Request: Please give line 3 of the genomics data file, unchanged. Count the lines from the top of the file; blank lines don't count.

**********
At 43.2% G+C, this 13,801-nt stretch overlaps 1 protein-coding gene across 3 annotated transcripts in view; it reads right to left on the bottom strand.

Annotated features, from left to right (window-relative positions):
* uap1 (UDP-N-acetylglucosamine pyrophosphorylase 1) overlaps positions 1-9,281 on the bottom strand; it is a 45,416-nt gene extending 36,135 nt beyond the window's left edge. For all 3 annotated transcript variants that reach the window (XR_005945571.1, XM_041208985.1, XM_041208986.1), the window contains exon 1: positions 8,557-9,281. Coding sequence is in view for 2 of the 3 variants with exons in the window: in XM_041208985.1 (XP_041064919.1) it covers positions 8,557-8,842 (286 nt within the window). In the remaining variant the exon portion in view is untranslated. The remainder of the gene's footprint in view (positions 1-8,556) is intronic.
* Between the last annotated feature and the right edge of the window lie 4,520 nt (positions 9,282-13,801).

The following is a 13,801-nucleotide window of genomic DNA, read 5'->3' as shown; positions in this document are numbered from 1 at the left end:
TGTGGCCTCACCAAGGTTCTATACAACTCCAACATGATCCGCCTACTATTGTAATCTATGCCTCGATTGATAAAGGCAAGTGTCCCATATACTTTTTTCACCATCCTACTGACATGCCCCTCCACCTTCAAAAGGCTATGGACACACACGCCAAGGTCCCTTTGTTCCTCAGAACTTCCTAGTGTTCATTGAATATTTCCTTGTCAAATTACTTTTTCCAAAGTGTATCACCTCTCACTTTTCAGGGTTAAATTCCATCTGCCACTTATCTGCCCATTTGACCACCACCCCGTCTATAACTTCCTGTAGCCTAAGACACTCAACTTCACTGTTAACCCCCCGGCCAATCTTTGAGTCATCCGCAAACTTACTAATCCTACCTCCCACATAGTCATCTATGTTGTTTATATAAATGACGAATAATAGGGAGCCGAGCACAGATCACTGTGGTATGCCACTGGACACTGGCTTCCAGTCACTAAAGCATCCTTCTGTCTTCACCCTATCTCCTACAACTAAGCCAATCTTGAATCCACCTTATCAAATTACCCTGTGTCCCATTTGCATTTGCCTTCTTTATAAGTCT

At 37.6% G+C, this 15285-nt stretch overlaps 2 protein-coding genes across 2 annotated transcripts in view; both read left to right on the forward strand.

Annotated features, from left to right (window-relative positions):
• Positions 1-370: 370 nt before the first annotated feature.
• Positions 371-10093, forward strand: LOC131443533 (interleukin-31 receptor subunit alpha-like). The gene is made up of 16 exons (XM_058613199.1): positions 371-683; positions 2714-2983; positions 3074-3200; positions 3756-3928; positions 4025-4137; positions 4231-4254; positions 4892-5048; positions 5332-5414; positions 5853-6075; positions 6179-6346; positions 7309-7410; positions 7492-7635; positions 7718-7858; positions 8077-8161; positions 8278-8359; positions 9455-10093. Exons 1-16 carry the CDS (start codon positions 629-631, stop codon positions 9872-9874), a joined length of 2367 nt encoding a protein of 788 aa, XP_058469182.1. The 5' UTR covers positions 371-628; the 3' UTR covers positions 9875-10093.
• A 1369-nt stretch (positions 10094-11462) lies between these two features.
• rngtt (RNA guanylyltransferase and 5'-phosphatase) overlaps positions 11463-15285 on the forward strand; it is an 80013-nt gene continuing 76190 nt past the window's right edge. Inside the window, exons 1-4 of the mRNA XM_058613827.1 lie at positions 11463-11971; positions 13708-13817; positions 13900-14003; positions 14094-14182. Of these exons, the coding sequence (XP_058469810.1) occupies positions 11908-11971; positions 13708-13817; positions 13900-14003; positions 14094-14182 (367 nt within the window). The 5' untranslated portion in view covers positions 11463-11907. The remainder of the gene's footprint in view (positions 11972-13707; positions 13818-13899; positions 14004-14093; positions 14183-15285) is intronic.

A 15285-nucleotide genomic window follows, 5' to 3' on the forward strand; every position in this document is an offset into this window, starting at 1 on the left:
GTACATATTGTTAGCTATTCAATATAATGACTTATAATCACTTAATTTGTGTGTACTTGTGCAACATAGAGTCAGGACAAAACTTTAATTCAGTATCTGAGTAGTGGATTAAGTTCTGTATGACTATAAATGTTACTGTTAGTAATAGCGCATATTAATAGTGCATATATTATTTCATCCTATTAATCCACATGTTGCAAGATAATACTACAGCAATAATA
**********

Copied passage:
* uap1 (UDP-N-acetylglucosamine pyrophosphorylase 1) overlaps positions 1-9,281 on the bottom strand; it is a 45,416-nt gene extending 36,135 nt beyond the window's left edge. For all 3 annotated transcript variants that reach the window (XR_005945571.1, XM_041208985.1, XM_041208986.1), the window contains exon 1: positions 8,557-9,281. Coding sequence is in view for 2 of the 3 variants with exons in the window: in XM_041208985.1 (XP_041064919.1) it covers positions 8,557-8,842 (286 nt within the window). In the remaining variant the exon portion in view is untranslated. The remainder of the gene's footprint in view (positions 1-8,556) is intronic.